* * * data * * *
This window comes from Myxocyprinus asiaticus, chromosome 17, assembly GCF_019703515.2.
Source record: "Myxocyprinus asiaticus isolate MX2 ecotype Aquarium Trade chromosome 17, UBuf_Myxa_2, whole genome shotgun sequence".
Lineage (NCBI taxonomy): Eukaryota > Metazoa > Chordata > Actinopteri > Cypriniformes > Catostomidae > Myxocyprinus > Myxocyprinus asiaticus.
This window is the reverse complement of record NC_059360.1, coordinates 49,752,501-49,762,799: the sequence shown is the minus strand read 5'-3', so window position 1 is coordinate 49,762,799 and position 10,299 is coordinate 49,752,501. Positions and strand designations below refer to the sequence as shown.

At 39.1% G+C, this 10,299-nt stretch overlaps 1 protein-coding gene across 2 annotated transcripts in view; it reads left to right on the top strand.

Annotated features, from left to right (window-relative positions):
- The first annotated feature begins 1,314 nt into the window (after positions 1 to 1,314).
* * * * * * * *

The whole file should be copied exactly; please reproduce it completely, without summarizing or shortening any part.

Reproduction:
This window comes from Myxocyprinus asiaticus, chromosome 17, assembly GCF_019703515.2.
Source record: "Myxocyprinus asiaticus isolate MX2 ecotype Aquarium Trade chromosome 17, UBuf_Myxa_2, whole genome shotgun sequence".
Lineage (NCBI taxonomy): Eukaryota > Metazoa > Chordata > Actinopteri > Cypriniformes > Catostomidae > Myxocyprinus > Myxocyprinus asiaticus.
This window is the reverse complement of record NC_059360.1, coordinates 49,752,501-49,762,799: the sequence shown is the minus strand read 5'-3', so window position 1 is coordinate 49,762,799 and position 10,299 is coordinate 49,752,501. Positions and strand designations below refer to the sequence as shown.

At 39.1% G+C, this 10,299-nt stretch overlaps 1 protein-coding gene across 2 annotated transcripts in view; it reads left to right on the top strand.

Annotated features, from left to right (window-relative positions):
- The first annotated feature begins 1,314 nt into the window (after positions 1 to 1,314).